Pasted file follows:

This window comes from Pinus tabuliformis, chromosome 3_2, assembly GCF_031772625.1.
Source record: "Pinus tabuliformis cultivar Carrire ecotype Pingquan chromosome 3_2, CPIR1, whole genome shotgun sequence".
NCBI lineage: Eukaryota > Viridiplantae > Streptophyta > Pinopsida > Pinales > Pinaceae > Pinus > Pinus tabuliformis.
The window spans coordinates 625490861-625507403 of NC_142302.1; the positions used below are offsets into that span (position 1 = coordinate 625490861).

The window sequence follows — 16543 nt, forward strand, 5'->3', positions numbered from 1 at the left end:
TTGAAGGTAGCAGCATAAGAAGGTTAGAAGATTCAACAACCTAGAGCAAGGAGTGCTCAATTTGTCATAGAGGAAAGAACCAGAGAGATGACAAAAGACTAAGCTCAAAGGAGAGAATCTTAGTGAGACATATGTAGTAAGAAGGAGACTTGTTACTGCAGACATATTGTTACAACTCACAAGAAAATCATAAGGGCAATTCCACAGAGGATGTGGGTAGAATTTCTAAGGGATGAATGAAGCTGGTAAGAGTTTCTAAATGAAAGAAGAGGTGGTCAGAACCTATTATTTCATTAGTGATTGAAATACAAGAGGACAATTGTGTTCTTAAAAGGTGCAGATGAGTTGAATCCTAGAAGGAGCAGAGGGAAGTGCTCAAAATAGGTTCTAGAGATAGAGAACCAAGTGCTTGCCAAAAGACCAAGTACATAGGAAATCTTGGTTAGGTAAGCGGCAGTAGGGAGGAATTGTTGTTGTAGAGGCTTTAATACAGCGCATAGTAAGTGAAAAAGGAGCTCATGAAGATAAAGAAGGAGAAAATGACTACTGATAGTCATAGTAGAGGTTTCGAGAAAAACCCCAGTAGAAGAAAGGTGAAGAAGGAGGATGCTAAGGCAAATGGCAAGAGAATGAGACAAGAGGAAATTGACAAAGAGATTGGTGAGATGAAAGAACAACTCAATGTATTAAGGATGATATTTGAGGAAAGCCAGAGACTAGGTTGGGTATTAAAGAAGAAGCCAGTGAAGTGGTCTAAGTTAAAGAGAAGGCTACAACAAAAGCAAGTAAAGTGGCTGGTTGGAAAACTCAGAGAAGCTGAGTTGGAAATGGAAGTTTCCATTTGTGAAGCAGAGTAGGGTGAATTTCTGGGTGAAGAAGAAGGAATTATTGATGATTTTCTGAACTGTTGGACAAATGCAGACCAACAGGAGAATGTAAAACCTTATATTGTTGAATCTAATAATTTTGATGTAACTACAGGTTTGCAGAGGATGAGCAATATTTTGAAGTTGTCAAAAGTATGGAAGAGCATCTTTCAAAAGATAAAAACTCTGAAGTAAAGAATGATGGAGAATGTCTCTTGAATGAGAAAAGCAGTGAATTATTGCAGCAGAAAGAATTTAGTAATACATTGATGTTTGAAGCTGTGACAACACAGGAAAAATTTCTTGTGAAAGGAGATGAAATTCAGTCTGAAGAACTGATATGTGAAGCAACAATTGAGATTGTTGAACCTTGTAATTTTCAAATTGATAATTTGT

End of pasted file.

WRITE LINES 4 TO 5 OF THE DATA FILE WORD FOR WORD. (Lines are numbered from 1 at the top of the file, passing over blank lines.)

The window spans coordinates 625490861-625507403 of NC_142302.1; the positions used below are offsets into that span (position 1 = coordinate 625490861).

The window sequence follows — 16543 nt, forward strand, 5'->3', positions numbered from 1 at the left end: